(Who [is] this that cometh up from the wilderness?
&c.] Which words are spoken by the daughters of Jerusalem, occasioned by her charge to them, by which they were excited to look more earnestly at her, whom Christ had indulged with so much nearness to him; at which they express their surprise, and describe her by her ascent "from the wilderness"; that is, of the world, out of which she was chosen and called; and from a state of nature, out of which she was brought; and was rising up in a state of grace to a state of glory; (See Gill on Song of Solomon 3:6); leaning upon her beloved);
faith in Christ, whom her soul loved, and who loved her, is signified hereby; see ( Isaiah 50:10 ) ; which is the grace by which believers lean on the person of Christ, for acceptance with God; on his righteousness, for justification; on his fulness, for the supply of their wants; and trust in his blood for pardon and cleansing, The word is only used in this place, and is differently rendered: by some, "casting herself" F12 on him; as sensible sinners do at first conversion, when they venture their souls on Christ, commit the care and keeping of them to him, and trust their whole salvation with him: by others, "joining, associating" F13; cleaving to him, keeping company with him, from the use of the word F14 in the Arabic tongue; so such souls give up themselves to Christ; cleave to him, with full purpose of heart; walk with him, and walk on in him, as they have received him: by others, "rejoicing" or "delighting" F15 herself in him; in the view of his personal glory, transcendent excellencies, inexhaustible fulness, and searchable riches: the Septuagint version is, "strengthened", or "strengthening herself on her beloved"; deriving all her strength from him, to exercise grace, perform duty, withstand temptation, and persevere to the end, conscious of her own weakness; faith, in every sense of the word, is intended; I raised thee up under the apple tree;
not the words of Christ concerning the church, since the affixes are masculine; but what the church said concerning Christ, when leaning on his arm as she went along with him: so the words may be connected with the preceding, by supplying the word "saying", as Michaelis observes; relating a piece of former experience, how that when she was under the apple tree, sat under the shadow of it, ( Song of Solomon 2:3 ) ; that is, under the ordinances of the Gospel; where, having no sensible communion with Christ for some time, he being as it were asleep, she, by her earnest prayers and entreaties, awaked him, and raised him up, to take notice of her; whereby she enjoyed much nearness to him, and familiarity with him; there thy mother brought thee forth, there she brought thee forth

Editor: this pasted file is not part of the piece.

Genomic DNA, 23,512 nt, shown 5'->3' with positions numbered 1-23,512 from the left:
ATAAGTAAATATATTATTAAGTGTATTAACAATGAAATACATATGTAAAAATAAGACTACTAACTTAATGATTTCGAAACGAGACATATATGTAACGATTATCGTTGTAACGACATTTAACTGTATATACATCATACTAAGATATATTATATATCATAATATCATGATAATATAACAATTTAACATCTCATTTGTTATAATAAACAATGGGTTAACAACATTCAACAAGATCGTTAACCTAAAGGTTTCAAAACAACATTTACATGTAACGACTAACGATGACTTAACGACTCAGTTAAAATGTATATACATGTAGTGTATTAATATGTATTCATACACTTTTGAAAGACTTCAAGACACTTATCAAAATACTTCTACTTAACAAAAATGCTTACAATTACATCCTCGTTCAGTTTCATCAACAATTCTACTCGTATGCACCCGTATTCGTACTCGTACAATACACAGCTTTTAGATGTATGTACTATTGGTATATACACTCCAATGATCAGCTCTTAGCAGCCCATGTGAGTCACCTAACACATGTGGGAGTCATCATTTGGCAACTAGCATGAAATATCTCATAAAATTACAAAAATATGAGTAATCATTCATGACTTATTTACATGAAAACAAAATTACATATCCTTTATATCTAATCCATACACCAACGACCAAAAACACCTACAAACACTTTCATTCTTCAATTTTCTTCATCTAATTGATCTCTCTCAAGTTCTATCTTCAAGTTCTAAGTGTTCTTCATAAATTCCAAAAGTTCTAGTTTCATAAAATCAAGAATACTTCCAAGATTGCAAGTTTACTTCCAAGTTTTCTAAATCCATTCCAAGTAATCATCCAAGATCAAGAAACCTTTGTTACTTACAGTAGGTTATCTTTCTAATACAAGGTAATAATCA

[that] bare thee;
which may be said either concealing the Old Testament church, who conceived hope of the coming of Christ, waited for it, and was often like a woman in pain until he was brought forth, which at length was done, to the joy of those that looked for him; or of the New Testament church, hoping, looking, waiting for the second coming of Christ, in the exercise of faith and prayer, and is like a woman in travail, and will be until he makes his appearance; and both may be meant, the one by the former, the other by the latter phrase, and may be the reason of the repetition of it. It may be applied to the apostles of Christ, who travailed in birth, until Christ was brought forth into the Gentile world, through the preaching of the Gospel; and so to all Gospel ministers, who are in like case until Christ be formed in the souls of men; which is no other than the new birth, and is attended with pain like that of a woman in travail; and every regenerate person may be said, in this sense, to be Christ's mother, as well as his brother and sister, ( Matthew 12:50 ) ; and each of the above things are usually done under and by the means of the word and ordinances; which may be signified by the apple tree, or, however, the shadow of it.